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In the fourth episode of the TV show The Expanse, "CQB", the Martian warship MCRN Donnager is attacked by stealth ships. When the attack begins they fire torpedoes at long ranges and then switch to railguns when they are at close quarters.

Why wouldn't they use railguns at long distances when there is nothing to slow the projectile down in a vacuum? The only countermeasures the ships seemed to have are guns to shoot incoming torpedoes but this would be impossible with railgun slugs.

Also surely it would be better to use the torpedoes at close range as there would be less chance for the enemy to destroy them with their defensive guns?

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    Presumably railguns (straight-line projectiles) are trivially easy to evade at long range. Missiles which can change direction would be harder to dodge. – Valorum Nov 16 '16 at 0:09
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    @Valorum This is absolutely the reason, and I'd suggest you write it up in an answer. Space battles in The Expanse rely heavily on onboard computers doing high-G maneuvers to evade projectiles, so it would indeed be trivial to evade railgun slugs at long distance. – tobiasvl Nov 16 '16 at 10:32
  • Or perhaps I'll do it myself, I found a relevant passage in Leviathan Wakes – tobiasvl Nov 16 '16 at 10:42
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In The Expanse, the efficient Epstein spaceship drives, combined with steroid cocktails (the "juice") that make humans withstand such maneuvers, are capable of doing high-g maneuvers to evade incoming fire and point defense.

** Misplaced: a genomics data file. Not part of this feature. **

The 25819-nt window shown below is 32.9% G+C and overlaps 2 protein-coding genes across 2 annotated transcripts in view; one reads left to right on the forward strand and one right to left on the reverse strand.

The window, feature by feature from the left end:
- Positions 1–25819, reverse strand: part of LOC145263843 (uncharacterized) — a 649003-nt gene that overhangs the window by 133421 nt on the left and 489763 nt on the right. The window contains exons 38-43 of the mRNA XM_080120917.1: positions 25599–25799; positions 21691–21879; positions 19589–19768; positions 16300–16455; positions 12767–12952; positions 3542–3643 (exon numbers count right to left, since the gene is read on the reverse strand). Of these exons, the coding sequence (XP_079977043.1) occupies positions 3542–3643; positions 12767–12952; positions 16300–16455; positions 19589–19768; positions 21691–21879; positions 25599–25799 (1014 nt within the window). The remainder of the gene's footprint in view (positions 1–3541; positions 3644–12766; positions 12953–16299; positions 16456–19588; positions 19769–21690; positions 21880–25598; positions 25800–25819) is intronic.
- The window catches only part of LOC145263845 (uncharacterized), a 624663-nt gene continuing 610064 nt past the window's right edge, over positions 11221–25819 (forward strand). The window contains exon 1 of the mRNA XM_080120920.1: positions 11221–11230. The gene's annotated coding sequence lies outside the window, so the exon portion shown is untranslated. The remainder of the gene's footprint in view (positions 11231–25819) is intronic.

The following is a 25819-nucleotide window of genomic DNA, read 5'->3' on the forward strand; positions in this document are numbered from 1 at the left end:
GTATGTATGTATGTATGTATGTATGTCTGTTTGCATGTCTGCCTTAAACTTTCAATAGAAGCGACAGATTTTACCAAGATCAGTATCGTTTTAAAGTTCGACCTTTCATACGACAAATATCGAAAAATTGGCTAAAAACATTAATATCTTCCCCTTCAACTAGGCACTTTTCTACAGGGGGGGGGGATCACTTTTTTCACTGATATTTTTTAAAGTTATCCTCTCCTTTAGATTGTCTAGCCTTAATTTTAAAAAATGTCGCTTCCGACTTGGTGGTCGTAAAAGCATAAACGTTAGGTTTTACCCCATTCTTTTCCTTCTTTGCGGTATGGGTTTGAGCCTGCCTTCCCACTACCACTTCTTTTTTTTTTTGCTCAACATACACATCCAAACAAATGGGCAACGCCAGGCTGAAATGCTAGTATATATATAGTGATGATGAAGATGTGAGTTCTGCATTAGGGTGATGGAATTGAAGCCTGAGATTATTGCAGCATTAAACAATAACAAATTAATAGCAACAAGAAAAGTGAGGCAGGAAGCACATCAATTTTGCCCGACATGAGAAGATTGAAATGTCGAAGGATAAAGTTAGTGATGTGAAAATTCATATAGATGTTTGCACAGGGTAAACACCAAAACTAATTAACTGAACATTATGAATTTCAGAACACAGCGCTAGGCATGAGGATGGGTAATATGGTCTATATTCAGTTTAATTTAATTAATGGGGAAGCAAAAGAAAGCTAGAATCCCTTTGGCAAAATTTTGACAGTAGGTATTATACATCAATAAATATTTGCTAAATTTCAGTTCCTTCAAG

Rail guns fire large slugs at high velocity, but they only shoot in a straight line, and are trivial to evade at long range. Therefore, guided missiles/torpedoes are used at long range instead, making it a fight between the onboard spaceship autopilot computers (or even human pilots) and the torpedoes' guiding computers.

At short range, however, rail guns are more effective as they're harder to evade, travel faster than torpedoes, and pack a larger punch.

The book that the first season of the TV show is based on, Leviathan Wakes, explains this in Chapter Eleven during the corresponding scene:

In the history of the Coalition, no capital ship had ever gotten into a close-quarters battle. But here they were, firing the ship's big cannons, which meant that the range was sufficiently short that a nonguided weapon was viable. Hundreds or even dozens of kilometers, not thousands. Somehow the Belt ships had survived Donnager's torpedo barrage.

  • Thats a good answer, thank you. I thought it could be that but didn't take into account how far away the ships are and how fast they can move. – MattG Nov 16 '16 at 12:14
  • Well answered. You have my +1 for finding a solid quote. – Valorum Nov 16 '16 at 15:00

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